International Journal of Experimental Spectroscopic Techniques
Volume 3, Issue 1
The Role of Raman Spectroscopy in Differentiating Grades of Dysplasia in Barrett's Oesophagus: Is It Currently Good Enough?
Table of Content
Figure 1: Endoscopic appearance of Barrett's oesophagus...
Endoscopic appearance of Barrett's oesophagus (Courtesy of Digestive Health Associates: Southwest Endoscopy Centre).
Figure 2: Low Grade (left image) and High Grade Dysplasia...
Low Grade (left image) and High Grade Dysplasia (right image) in Barrett's Oesophagus.
Figure 3: Scatter plot of Raman Point Spectra Measurements (NSQ = Normal...
Scatter plot of Raman Point Spectra Measurements (NSQ = Normal Squamous Tissue; BE = Barrett's Oesophagus without dysplasia; LGD = Barrett's oesophagus with Low-Grade Dysplasia; HGD = Barrett's oesophagus with High-Grade Dysplasia; AC = Oesophageal Adenocarcinoma).
Figure 4: Example of area analysed using Raman mapping....
Example of area analysed using Raman mapping.
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1Biophotonics Research Unit, Gloucestershire Royal Hospital, Gloucester, UK
2Department of Upper GI Surgery, Gloucestershire Royal Hospital, Gloucester, UK
3Renishaw Plc, Gloucestershire, UK
4Phenome Centre Birmingham, School of Biosciences, University of Birmingham, Gloucester, UK
5College of Engineering, Mathematics and Physical Sciences, University of Exeter, Exeter, UK
Emma Upchurch, Biophotonics Research Unit, Department of Upper GI Surgery, Gloucestershire Royal Hospital, Great Western Road, Gloucester, GL1 3NN, UK.
Accepted: February 15, 2018 | Published Online: February 17, 2018
Citation: Upchurch E, Isabelle M, Lloyd GR, Kendall C, Stone N, et al. (2018) The Role of Raman Spectroscopy in Differentiating Grades of Dysplasia in Barrett's Oesophagus: Is It Currently Good Enough?. Int J Exp Spectroscopic Tech 3:013.
Copyright: © 2018 Upchurch E, et al. This is an open-access article distributed under the terms of the Creative Commons Attribution License, which permits unrestricted use, distribution, and reproduction in any medium, provided the original author and source are credited.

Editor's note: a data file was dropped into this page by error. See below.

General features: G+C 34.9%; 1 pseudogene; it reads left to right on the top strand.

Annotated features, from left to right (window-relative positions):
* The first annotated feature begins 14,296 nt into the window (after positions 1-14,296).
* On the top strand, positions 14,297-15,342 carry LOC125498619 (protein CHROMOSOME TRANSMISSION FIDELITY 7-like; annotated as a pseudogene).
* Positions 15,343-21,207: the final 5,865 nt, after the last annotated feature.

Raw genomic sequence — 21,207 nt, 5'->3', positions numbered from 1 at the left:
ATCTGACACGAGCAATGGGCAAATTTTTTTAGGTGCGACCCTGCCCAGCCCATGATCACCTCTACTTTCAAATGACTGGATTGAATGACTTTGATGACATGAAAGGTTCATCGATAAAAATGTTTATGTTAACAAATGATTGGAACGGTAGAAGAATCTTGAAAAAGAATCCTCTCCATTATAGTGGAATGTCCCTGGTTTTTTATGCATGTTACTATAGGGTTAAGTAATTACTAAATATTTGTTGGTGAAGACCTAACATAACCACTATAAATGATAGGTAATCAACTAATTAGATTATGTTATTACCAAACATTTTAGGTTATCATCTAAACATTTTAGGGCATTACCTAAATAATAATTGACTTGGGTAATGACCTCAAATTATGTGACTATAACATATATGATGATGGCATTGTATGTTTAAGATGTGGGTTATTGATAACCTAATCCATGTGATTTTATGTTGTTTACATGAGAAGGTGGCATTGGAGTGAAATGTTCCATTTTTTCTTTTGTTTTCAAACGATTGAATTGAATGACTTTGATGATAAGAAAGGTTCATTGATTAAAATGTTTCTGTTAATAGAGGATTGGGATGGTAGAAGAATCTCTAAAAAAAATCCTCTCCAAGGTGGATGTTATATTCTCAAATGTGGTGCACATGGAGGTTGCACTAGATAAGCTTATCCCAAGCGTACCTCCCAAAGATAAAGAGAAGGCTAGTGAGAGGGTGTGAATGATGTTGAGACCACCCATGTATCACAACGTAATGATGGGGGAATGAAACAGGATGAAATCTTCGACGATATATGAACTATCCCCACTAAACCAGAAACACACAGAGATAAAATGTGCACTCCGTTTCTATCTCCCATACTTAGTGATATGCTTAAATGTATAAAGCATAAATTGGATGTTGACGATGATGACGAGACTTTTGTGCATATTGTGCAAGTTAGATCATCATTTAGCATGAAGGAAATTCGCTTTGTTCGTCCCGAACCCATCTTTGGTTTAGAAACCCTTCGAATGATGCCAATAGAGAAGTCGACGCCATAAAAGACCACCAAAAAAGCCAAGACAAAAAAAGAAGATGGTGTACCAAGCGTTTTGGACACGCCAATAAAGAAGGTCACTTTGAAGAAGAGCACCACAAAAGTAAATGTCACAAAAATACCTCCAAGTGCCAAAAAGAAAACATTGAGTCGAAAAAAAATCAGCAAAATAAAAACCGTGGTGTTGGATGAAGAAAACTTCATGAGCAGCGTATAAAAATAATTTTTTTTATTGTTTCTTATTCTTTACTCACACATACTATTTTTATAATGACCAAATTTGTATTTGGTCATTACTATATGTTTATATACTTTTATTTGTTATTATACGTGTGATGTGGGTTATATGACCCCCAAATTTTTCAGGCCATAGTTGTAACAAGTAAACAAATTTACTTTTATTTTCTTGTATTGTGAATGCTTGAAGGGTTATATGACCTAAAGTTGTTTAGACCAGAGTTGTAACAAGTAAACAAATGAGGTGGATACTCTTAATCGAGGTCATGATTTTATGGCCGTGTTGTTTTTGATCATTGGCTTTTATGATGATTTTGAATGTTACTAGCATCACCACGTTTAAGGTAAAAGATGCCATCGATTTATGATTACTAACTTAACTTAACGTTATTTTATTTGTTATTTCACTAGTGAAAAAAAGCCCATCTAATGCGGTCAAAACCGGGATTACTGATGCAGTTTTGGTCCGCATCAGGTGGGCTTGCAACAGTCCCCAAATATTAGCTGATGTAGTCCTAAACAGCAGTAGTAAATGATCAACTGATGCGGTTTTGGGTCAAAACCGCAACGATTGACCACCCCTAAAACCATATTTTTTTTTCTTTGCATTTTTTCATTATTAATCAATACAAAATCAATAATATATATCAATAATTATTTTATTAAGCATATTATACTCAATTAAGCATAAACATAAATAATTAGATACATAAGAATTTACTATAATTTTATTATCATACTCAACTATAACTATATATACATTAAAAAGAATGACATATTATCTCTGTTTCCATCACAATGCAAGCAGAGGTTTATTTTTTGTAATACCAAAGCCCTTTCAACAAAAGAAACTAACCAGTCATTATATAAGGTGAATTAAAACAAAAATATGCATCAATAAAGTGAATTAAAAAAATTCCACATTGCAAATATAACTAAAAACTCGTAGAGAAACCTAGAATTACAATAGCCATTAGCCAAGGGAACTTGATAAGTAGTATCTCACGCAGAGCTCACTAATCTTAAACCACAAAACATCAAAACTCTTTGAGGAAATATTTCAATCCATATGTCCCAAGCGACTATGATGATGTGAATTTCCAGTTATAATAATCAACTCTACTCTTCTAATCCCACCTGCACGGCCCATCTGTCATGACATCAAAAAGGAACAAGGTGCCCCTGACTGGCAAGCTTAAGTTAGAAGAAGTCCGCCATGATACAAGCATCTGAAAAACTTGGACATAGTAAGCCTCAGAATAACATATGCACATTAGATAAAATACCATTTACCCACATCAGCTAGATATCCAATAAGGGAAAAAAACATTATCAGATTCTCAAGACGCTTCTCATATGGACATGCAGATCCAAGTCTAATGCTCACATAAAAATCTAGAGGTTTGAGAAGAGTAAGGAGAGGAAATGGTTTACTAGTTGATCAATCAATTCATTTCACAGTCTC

Many cancers, including oesophageal adenocarcinoma, develop from tissue that becomes increasingly dysplastic, however, these changes are often difficult to identify by histopathological changes. If these changes can be diagnosed at an early stage, this has the potential to improve management, and outcome, for these patients. Raman spectroscopy has the potential to be such a tool, with the ability to diagnose pathological changes through the elucidation of spectral biomarkers that are associated with biochemical changes that are the result of disease progression.
Dysplasia, Barrett's oesophagus, Raman spectroscopy, Oesophageal adenocarcinoma
Many cancers, including oesophageal adenocarcinoma, develop from tissue that becomes increasingly dysplastic. The outcome, in terms of reduced mortality and morbidity, is vastly improved when diagnosis occurs when the cancer is at an early stage, remaining localised to the tissue from which it developed. The outcomes are even better when cancer has not yet developed and the pre-cancerous changes can be treated. The difficulty with this approach, nevertheless, is that these changes are difficult to identify. This paper will discuss oesophageal cancer and its precancerous precursor and the role of Raman spectroscopy in identifying these pathological changes.